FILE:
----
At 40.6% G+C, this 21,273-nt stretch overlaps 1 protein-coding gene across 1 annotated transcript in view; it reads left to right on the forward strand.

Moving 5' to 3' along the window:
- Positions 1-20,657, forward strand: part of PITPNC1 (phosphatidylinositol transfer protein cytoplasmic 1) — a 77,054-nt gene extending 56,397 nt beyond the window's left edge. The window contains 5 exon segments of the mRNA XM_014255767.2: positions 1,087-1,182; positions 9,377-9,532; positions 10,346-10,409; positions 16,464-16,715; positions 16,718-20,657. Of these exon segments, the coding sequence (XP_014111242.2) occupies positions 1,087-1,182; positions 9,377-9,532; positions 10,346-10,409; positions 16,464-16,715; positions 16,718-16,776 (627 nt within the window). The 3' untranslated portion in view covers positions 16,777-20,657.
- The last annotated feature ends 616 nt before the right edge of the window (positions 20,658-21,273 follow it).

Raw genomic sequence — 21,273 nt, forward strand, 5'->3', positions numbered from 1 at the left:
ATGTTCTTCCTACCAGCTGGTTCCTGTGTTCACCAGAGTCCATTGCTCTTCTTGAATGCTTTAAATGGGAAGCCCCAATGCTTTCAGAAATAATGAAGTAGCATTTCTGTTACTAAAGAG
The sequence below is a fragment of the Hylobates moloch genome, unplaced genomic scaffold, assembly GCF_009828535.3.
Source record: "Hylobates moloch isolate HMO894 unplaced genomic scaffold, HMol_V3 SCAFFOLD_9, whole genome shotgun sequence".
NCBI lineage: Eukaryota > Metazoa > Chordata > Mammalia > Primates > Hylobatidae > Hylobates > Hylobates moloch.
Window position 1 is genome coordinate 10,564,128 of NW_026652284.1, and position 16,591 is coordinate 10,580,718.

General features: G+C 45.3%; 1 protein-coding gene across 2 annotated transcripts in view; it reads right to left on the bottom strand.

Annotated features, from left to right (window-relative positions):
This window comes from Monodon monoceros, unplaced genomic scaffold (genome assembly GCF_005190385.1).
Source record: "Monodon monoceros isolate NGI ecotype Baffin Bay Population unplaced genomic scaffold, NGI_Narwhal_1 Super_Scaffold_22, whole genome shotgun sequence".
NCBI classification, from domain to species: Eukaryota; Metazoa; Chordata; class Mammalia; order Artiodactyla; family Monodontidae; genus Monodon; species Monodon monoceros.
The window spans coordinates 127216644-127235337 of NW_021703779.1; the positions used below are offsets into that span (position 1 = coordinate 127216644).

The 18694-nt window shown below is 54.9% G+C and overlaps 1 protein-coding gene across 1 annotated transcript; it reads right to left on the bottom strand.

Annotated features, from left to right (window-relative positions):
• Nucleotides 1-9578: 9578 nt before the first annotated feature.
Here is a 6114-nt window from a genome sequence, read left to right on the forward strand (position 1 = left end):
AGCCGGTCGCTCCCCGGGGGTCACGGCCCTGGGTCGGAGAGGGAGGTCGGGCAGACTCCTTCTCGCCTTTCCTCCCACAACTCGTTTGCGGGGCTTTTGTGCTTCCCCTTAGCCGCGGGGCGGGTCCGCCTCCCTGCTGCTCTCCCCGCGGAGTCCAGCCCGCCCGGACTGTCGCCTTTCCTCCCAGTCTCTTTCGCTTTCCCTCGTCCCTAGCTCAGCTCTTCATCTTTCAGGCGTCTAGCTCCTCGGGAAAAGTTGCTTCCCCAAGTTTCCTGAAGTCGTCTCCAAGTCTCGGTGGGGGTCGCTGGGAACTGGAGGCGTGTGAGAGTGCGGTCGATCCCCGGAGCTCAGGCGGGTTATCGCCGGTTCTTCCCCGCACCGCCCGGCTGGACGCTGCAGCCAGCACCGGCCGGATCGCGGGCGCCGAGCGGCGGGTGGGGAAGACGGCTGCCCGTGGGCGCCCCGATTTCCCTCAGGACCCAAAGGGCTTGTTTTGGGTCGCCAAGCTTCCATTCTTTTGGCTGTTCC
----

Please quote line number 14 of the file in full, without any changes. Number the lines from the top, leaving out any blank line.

Source record: "Monodon monoceros isolate NGI ecotype Baffin Bay Population unplaced genomic scaffold, NGI_Narwhal_1 Super_Scaffold_22, whole genome shotgun sequence".